Lobos: A Convivial Tapas Cave In Borough Market

Ben Norum
By Ben Norum Last edited 30 months ago
Lobos: A Convivial Tapas Cave In Borough Market ★★★★☆ 4

Lobos: A tapas cave

Londonist Rating: ★★★★☆

For more than a decade the mighty Brindisa has dominated Borough Market’s Spanish scene, selling the very best of the country’s produce at its market shop and using it to whip-up often exhilarating dishes at bustling Tapas Brindisa.

But now — for the first time since it launched in 2004 — there’s a threat to that restaurant’s crown. And it comes from within.

Lobos Meat & Tapas has been set up by three friends who met while working at Tapas Brindisa — Roberto Castro, who has been head chef there for the past five years, and Ruben Maza and Joel Placeres, both operations managers for the group.

Chorizo: tangy and soft. Ignore the leaf.

Presumably Brindisa is mourning its loss because on our visit the team are top of their game. Their welcome is not so much warm as blisteringly hot like the midday Spanish sun, they know the produce inside out — that’s probably Brindisa’s training — and their sheer exuberant enthusiasm at having a restaurant is as moreish as the titillatingly savoury Iberico ham we begin with (£3.50).

We choose to forego the wooden bodega-style ground floor and nestle upstairs for our meal, in an intimate sort of polytunnel that’s clad in corrugated metal. Don’t worry; it’s not a postmodern installation designed to bring us closer to the produce we’re eating, but a much more prosaic response to the building being partly set within a railway arch on a mainline into London Bridge station.

It creates a lair-like space fitting of the restaurant’s name — lobos means wolf in Spanish — and sets the scene for the kind of place you settle into for the night, embracing more rounds of tapas and bottles of Rioja than is probably wise.

Croquetas with ham, chorizo and smoked bacon. Gooey.

The name could also be a nod to the carnivorous menu, which starts with a fairly conventional — though excellent — list of tapas before descending into heartily-sized meat dishes. In fact, there’s not a single (v) to be found among the mains.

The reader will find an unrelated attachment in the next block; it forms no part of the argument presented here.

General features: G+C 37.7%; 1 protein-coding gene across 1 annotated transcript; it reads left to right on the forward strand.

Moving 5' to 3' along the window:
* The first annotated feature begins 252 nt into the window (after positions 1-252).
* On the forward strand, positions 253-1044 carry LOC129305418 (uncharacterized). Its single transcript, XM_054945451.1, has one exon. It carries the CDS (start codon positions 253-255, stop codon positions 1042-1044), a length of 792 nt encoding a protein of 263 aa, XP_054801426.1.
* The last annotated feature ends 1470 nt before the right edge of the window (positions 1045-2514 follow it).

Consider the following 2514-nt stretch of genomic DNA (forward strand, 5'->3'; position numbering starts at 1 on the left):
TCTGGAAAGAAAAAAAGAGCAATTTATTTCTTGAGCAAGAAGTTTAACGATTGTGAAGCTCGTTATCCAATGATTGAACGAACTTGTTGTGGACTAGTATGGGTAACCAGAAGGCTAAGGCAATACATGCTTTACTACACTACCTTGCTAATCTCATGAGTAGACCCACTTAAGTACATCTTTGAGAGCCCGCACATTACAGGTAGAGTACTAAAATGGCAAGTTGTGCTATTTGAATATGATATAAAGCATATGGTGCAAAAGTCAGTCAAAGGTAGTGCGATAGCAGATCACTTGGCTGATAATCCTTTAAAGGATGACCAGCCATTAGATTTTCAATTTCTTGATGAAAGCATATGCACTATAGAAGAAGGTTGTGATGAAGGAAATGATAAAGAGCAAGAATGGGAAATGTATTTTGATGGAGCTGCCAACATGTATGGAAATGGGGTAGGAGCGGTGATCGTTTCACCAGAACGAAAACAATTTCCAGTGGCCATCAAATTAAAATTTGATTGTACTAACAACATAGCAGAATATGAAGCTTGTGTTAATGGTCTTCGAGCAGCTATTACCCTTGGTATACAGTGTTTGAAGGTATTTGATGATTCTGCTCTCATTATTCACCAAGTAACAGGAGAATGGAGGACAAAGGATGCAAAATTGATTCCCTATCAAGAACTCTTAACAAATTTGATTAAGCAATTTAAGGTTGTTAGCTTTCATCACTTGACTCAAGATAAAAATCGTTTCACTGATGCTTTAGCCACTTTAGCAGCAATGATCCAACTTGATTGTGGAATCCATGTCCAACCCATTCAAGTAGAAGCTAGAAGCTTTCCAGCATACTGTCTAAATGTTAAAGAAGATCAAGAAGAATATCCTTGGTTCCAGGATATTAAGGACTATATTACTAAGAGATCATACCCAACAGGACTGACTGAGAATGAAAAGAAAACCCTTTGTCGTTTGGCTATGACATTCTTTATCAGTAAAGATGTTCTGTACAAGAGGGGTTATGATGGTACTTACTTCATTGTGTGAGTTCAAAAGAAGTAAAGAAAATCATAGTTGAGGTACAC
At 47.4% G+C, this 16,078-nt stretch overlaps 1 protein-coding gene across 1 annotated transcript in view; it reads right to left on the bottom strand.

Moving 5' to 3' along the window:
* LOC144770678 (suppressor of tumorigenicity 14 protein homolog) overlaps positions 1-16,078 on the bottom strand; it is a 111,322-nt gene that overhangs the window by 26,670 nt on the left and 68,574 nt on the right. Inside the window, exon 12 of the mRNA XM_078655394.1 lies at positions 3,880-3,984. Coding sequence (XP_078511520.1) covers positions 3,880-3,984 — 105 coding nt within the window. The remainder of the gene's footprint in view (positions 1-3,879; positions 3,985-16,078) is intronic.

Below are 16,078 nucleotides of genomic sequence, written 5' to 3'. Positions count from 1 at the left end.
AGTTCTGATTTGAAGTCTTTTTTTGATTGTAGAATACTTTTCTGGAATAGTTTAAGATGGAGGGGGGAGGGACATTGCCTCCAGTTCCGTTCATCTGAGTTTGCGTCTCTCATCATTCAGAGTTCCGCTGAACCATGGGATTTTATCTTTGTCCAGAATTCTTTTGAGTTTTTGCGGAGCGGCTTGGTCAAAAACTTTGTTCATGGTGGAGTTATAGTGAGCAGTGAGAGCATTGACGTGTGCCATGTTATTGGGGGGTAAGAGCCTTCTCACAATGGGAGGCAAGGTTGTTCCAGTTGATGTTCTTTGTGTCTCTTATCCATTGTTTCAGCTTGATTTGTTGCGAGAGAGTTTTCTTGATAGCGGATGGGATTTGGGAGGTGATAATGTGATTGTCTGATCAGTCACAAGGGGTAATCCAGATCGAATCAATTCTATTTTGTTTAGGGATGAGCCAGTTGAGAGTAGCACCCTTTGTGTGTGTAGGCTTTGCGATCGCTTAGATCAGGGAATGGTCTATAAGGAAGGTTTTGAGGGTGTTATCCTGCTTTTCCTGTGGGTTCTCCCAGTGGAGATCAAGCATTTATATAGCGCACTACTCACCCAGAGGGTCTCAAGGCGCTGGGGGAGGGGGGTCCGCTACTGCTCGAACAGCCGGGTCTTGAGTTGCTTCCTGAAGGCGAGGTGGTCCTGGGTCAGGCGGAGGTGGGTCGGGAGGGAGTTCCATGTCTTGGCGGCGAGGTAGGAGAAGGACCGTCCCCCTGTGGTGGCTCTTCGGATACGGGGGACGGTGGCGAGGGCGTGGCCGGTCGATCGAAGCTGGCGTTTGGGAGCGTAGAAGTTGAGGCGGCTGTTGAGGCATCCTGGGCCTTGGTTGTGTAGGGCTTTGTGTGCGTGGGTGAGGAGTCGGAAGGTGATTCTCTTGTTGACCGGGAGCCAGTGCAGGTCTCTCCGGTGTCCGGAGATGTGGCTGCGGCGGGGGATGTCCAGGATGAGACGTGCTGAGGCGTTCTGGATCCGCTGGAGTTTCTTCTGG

Highlights of a tour de tapas include thick chunks of chorizo (£5.75) in a pool of reduced red wine — tangy and soft, resembling actual sausage rather than the over-dried salami-style version you see more often. And croquetas (£7), cutely presented in a mini deep fat fryer basket, which are crisp, rich and gooey — laced not just with ham but also chorizo and smoked bacon for added layers of oomph. Honorable mention goes to an aioli which is gloriously powerful enough to keep vampires at bay for days to come.

Slow roasted Castilian milk fed lamb. But not slow enough?

We save room for a roasted leg of milk-fed lamb (£28.50) — easily enough for two to share. The meat (which comes from The Ginger Pig) is impressively soft and juicy and full of a subtle ‘gamey’ flavour — though it lags behind the tapas.

A little longer cooking would probably have helped give it a more attractive tan, get the skin more appealingly crispy and unleash more juices. And we’d also have welcomed a spot of sauce, perhaps instead of a handful of entirely superfluous and lacklustre salad — a poor relation that’s destined to be left untouched and swept into the bin time and time again.

It’s back to tip-top form with a dulce de leche cheesecake, inspired by a Uruguayan member of the team who persevered to get it past the Spanish kitchen. Well done him. It’s a fittingly sumptuous unfussy end to a meal that is much like the bottle of Spanish red we enjoyed — gutsy, rich and convivial, made for wholehearted slurps and second bottles. It won’t be long before we return to this tapas cave for a top-up.

Lobos Tapas, 14 Borough High Street, SE1 9QG

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Last Updated 23 June 2015